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Claire Chambers is a Senior Lecturer in Global Literature, Convenor of the MA in Global Literature and Culture, and returning Graduate Chair (from September 2018). Before coming to the University of York in 2012, she worked for eight years in the School of Cultural Studies at Leeds Beckett University. She studied for her undergraduate degree at Newcastle University and completed her MA and PhD at the University of Leeds.
Claire is the author of Rivers of Ink: Selected Essays(2017), Britain Through Muslim Eyes: Literary Representations, 1780−1989(2015), and British Muslim Fictions: Interviews with Contemporary Writers (2011), as well as editor (with Caroline Herbert) of Imagining Muslims in South Asia and the Diaspora: Secularism, Religion, Representations (2015). Not only is she known for her writing on literary representations of Muslims in Britain and South Asia, but also for her work on the Bengali writer Amitav Ghosh. She has published widely in such journals as Postcolonial Text, Contemporary Women’s Writing, and the Journal of Postcolonial Writing. Claire is also Editor (with Rachael Gilmour) of the Journal of Commonwealth Literature. Her research has been supported by grants from HEFCE, the AHRC, ESRC (Impact Acceleration Award), British Academy, and Leverhulme Trust.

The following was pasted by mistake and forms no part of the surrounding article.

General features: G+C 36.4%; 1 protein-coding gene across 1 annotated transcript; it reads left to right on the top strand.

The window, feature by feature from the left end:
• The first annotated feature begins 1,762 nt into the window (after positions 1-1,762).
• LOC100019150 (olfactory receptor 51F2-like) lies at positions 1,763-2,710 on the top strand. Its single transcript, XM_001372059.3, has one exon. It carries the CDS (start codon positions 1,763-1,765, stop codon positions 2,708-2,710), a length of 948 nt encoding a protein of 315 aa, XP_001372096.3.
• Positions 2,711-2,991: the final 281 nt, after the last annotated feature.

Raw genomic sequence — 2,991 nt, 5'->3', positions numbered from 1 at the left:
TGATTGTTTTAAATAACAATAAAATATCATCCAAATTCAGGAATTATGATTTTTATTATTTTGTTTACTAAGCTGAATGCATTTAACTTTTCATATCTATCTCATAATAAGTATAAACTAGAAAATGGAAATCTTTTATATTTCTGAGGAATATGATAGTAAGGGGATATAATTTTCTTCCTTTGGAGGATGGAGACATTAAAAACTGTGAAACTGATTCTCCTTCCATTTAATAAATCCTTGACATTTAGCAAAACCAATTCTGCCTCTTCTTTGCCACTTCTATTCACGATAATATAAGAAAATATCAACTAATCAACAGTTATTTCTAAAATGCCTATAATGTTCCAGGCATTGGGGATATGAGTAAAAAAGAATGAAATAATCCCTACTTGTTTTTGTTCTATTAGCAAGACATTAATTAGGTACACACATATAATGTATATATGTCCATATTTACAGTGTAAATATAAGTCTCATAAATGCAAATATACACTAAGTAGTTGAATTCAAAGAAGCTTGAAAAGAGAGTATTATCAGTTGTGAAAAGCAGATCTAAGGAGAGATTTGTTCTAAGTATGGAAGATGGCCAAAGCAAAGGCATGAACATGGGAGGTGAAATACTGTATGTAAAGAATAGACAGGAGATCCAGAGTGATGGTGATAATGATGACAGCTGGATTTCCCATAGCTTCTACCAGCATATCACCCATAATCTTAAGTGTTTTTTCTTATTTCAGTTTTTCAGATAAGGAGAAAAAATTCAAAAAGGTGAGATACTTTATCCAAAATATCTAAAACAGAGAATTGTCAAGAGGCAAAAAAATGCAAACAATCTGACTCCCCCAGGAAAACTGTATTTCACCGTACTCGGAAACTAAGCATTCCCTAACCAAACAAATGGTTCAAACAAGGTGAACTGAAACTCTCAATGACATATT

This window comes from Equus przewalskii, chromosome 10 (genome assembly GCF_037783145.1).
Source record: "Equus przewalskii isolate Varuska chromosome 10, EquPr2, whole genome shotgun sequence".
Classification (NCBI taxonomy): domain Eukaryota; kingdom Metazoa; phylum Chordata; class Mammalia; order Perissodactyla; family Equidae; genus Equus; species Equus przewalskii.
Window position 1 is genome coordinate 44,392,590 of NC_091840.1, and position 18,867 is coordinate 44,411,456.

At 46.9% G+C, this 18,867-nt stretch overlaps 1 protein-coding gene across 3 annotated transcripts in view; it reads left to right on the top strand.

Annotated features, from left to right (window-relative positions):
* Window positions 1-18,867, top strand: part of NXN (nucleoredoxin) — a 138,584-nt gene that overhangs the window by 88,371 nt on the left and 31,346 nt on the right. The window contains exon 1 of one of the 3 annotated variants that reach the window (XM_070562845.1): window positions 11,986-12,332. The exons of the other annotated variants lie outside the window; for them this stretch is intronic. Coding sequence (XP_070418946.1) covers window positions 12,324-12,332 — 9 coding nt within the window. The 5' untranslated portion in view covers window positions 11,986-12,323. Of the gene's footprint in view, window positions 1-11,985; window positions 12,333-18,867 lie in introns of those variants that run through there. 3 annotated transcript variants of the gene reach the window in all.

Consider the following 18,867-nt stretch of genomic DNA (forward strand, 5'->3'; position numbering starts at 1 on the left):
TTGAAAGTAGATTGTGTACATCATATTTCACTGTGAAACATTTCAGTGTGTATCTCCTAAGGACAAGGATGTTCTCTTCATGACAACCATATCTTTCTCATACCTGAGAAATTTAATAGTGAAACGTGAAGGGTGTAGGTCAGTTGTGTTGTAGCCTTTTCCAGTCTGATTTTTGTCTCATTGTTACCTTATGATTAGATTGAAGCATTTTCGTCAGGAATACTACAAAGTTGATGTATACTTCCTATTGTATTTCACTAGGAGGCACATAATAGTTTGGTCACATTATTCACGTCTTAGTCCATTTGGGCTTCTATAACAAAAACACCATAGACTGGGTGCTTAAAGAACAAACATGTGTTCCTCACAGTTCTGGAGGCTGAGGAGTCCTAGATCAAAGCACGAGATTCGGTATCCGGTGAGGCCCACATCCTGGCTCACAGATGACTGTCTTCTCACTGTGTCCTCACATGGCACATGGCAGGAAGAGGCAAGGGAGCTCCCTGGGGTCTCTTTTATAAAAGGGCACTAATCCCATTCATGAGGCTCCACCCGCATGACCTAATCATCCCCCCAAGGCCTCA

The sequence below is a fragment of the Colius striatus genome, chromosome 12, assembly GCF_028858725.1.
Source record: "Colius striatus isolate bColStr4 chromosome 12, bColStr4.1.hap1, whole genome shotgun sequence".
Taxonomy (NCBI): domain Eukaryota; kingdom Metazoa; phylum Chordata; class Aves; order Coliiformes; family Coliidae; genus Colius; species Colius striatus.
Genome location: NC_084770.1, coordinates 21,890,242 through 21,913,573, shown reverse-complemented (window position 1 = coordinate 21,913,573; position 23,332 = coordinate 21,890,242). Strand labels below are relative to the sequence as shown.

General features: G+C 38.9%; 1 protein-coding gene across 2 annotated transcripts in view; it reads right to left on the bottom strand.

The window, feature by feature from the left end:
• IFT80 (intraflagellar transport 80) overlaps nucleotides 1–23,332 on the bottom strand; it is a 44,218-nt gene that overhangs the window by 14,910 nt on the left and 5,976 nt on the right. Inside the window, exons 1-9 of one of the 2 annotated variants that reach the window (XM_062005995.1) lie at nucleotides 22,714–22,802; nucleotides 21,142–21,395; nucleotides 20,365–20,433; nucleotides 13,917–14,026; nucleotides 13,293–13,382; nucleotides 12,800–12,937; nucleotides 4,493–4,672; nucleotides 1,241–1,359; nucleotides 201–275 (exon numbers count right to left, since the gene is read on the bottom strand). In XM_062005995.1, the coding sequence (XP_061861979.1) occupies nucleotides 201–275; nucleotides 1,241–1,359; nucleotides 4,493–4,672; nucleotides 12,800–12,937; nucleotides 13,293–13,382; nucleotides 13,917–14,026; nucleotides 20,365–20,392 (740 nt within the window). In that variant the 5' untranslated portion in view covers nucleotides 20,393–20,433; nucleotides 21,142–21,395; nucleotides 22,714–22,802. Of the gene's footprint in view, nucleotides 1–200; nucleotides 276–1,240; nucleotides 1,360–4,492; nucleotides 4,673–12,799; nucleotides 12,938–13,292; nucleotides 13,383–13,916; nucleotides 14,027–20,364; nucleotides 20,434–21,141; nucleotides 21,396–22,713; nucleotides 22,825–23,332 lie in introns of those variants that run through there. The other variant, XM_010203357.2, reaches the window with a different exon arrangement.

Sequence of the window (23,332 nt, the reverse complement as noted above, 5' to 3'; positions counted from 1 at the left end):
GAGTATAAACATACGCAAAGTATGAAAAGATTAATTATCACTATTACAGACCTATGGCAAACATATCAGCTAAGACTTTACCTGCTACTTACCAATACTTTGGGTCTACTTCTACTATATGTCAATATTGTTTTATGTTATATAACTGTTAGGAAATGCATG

Her interest in the literature of the Indian subcontinent and ‘the Muslim world’ was sparked by the year she spent prior to university teaching in Peshawar, Pakistan. It continues to be informed by return visits to the region, and by public engagement and schools work with diasporic communities.
Claire is an expert in contemporary South Asian literature written in English and literary representations of British Muslims. Her last monograph, Britain Through Muslim Eyes, traces the development of artistic depictions of Muslims in Britain from the eighteenth century to the present day. It has been reviewed in Newsline and Dawn. She is currently working on its sequel, Muslim Representations of Britain, 1988−Present, during a sabbatical supported by a Leverhulme Research Fellowship.
The first volume in this series of books, British Muslim Fictionsis now in its second edition, and has received positive reviews in the Times Literary Supplement and the Pakistani national newspapers The Friday Timesand Dawn.
Another book, co-edited with Caroline Herbert and entitled Imagining Muslims in South Asia and the Diaspora: Secularism, Religion, Representations, was published by Routledge in 2014.
Claire recently compiled a collection of her essays for the Dawn newspaper and other outlets, entitled Rivers of Ink, and published by Oxford University Press.
Claire has wide experience of supervising undergraduates and postgraduates writing dissertations on South Asian, postcolonial, and British migrant literatures. She welcomes research students interested in many areas of contemporary literature, especially topics related to fiction from South Asia and its diaspora, ‘the Muslim world’, and multicultural Britain.